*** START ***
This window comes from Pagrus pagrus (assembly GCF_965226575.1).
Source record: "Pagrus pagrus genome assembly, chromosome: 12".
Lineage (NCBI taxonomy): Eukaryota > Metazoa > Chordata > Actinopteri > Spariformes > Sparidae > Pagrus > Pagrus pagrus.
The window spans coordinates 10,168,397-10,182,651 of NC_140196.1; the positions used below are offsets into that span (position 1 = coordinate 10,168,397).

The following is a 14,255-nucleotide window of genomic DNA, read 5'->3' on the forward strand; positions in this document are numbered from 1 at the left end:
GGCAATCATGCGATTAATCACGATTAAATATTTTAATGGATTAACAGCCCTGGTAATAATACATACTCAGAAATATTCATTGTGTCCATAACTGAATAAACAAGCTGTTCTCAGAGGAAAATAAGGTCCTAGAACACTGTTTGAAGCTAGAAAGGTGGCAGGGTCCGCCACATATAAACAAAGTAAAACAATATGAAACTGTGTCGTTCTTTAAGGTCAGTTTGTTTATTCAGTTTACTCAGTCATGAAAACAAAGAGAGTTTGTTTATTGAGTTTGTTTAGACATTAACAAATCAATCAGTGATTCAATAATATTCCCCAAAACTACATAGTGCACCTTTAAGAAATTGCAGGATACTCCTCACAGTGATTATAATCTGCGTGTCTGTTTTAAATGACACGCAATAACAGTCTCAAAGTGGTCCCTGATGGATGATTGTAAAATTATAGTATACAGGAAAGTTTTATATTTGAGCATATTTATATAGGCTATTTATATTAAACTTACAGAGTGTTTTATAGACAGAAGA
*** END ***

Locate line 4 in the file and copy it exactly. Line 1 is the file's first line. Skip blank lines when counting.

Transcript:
The window spans coordinates 10,168,397-10,182,651 of NC_140196.1; the positions used below are offsets into that span (position 1 = coordinate 10,168,397).